The judge overseeing Chrysler LLC's Chapter 11 proceedings has ruled that the automaker can start taking steps toward selling the vast majority of its assets to Italy's Fiat Group SpA. The judge also said lawyers for a dissident group of lenders have until noon Wednesday to file a list of members with the court, ruling that their identities do not need to be sealed despite reported death threats.

After more than seven hours of testimony and legal arguments, Judge Arthur Gonzales approved the bidding procedures for the proposed sale late Tuesday, saying they represented a "clear and orderly process."

Bids for all or part of Chrysler's assets must be submitted by May 20, and a determination of the lead bid made by May 26. A final sale hearing would be held on May 27 and the sale could close in as little as 30 days after that.

If a sale to Fiat fails to go through, Chrysler will pay the automaker a breakup fee of $35 million.

Lawyers on Tuesday packed the hot and stuffy New York City courtroom for a third-straight business day of testimony in the case, which the automaker hopes will end in a swift exit from court oversight. Attorneys for Auburn Hills, Mich.-based Chrysler LLC argued that the automaker had essentially been up for sale for most of the last two years and that a speedy sale was needed in order to preserve the value of the company's assets.

In addition, it's indisputable that the automaker cannot survive without government financing that would not be provided without some kind of partnership with another automaker, Chrysler attorney Corinne Ball said.

"It's uncontroverted that time is not our friend here," Ball told the court. "The preservation of value demands that we move forward."

Ball pointed to cases such as Lehman Brothers, Bear Stearns and Wachovia as examples of how quick sales at distressed companies can be successful.

Asset sales at companies operating under bankruptcy protection usually are accomplished through auctions, though there generally is a lead bidder, which in this case would be Fiat. The idea is to make sure that the company, and its lenders, get the most that they can for the assets.

Chrysler has said that it's open to bids from other parties, but doubts that it would get a better offer than the one from Fiat already on the table.

But those representing a dissident group of Chrysler lenders said the sale procedures were designed to prevent other bidders from coming forward and argued for Gonzales to grant more time for potential buyers to do the research they needed and make appropriate offers. On Monday, the same group of lenders had objected to a Chrysler motion to allow the company to access $4.5 billion in bankruptcy financing, saying that it was too closely tied to the proposed sale.

Thomas Lauria, an attorney for the lenders group, argued that no other legitimate bids for Chrysler have surfaced in the last two years because there hasn't been a proper process in place for them to be submitted.

Lauria said it's Chrysler's own fault that it waited until it ran out of money to file for bankruptcy protection and potential bidders for the company's assets shouldn't be forced to rush because of the company's actions.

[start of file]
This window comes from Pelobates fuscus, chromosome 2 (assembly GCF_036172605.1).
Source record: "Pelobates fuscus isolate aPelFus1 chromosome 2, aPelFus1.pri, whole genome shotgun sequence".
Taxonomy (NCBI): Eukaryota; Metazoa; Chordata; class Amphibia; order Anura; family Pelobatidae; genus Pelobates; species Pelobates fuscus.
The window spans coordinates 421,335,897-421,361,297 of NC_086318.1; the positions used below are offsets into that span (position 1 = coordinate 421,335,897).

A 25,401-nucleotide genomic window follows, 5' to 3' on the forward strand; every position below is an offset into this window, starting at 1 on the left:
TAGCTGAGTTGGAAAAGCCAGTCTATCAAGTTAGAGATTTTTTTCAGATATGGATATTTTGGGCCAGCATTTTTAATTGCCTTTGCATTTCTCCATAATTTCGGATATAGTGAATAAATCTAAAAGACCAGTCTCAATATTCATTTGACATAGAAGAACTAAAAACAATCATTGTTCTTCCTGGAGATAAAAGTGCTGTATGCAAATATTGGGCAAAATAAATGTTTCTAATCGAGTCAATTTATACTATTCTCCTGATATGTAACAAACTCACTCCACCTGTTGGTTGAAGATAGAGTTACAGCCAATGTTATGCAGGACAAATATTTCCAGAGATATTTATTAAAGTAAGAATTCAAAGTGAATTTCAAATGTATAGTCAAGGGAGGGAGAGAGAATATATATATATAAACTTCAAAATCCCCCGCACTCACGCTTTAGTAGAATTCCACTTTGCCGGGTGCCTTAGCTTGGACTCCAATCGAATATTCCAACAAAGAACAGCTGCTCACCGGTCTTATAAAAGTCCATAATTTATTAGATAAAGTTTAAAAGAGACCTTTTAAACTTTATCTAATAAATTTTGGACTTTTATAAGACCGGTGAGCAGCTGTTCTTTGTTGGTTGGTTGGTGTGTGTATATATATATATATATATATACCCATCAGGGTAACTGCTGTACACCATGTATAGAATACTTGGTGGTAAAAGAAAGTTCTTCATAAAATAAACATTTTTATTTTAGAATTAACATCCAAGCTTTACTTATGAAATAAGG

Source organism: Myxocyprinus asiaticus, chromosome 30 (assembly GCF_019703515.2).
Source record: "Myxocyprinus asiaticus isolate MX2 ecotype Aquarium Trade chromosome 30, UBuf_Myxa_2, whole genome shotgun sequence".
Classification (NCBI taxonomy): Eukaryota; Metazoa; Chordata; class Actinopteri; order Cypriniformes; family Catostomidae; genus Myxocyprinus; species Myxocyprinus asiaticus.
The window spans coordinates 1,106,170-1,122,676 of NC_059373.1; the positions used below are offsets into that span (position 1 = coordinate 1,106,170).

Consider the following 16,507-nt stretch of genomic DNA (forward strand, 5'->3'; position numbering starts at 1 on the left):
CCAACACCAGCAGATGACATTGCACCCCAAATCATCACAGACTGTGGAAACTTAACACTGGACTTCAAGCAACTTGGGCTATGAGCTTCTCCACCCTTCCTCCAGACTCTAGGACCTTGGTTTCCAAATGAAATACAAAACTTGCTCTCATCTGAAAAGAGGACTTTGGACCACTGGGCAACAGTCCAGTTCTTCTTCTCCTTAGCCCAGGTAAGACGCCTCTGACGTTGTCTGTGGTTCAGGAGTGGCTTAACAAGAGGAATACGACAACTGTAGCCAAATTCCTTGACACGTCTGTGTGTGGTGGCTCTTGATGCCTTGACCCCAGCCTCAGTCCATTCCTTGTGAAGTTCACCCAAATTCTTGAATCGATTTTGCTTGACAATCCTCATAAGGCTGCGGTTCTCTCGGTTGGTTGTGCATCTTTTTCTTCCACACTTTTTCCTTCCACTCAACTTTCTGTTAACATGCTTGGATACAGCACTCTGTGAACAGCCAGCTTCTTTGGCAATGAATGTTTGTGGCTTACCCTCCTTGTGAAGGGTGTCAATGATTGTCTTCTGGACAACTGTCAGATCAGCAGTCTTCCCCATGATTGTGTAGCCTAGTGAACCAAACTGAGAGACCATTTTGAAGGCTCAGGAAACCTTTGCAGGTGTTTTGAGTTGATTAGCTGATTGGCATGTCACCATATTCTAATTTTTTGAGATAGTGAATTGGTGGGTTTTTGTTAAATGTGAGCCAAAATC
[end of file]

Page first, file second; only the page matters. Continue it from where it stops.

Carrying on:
"The fact is, the liquidation value of the company was materially reduced over that period of time," Lauria said. "And at the same time, the company was burning up all of its cash and getting ready to tell us all we had a lot of things to do and to hurry up."

Early on in Tuesday's hearing, Gonzales ruled that the identities of the dissident group's members do not need to be sealed, despite arguments from their attorney that death threats were made against some of them.

Lauria said the names should be sealed by the court because some of the members had received threats of violence after been singled out by President Obama as the cause of Chrysler's bankruptcy filing.

The group of holdout lenders had refused a deal that would amount to 29 cents on the dollar to dissolve what they're owed and go along with the government's restructuring plan for Chrysler. President Barack Obama said Thursday that the lenders were seeking an "unjustified taxpayer-funded bailout" after Chrysler and his auto task force cleared the company's other hurdles, including the Fiat deal and a cost-cutting pact that the United Auto Workers ratified last week.

But Robert Hamilton, an attorney for Chrysler, said those threats only amounted to four or five "rants" on a newspaper Web site.

Gonzales gave the lenders group until 12 noon EDT Wednesday to file their list of members with the court.

Michigan's state attorney general also filed an objection Tuesday over concerns that if the sale to Fiat goes through, the new company formed wouldn't meet obligations to a state workers' compensation fund. But Gonzales said the objection could be resolved later if and when he is asked to rule on a final sale motion.

As the afternoon hearing stretched into the night, Chrysler turnaround officials and executives testified about the events of the months leading up to the company's bankruptcy protection filing.

Scott Garberding, Chrysler's executive vice president for procurement, described efforts to form alliances with automakers other than Fiat, including General Motors Corp. and Nissan, in recent years.

In addition, Robert Manzo, an executive director with Capstone Advisory Group LLC and one of Chrysler's top restructuring advisers, described how the automaker found itself with few options and dwindling cash in the month leading up to Chrysler's government-imposed April 30 restructuring deadline.

"Given the options available over the past 30 days and the lack of liquidity, we could choose a transaction along the lines of the Fiat deal with the help of the U.S. Treasury or face immediate liquidation," Manzo said.

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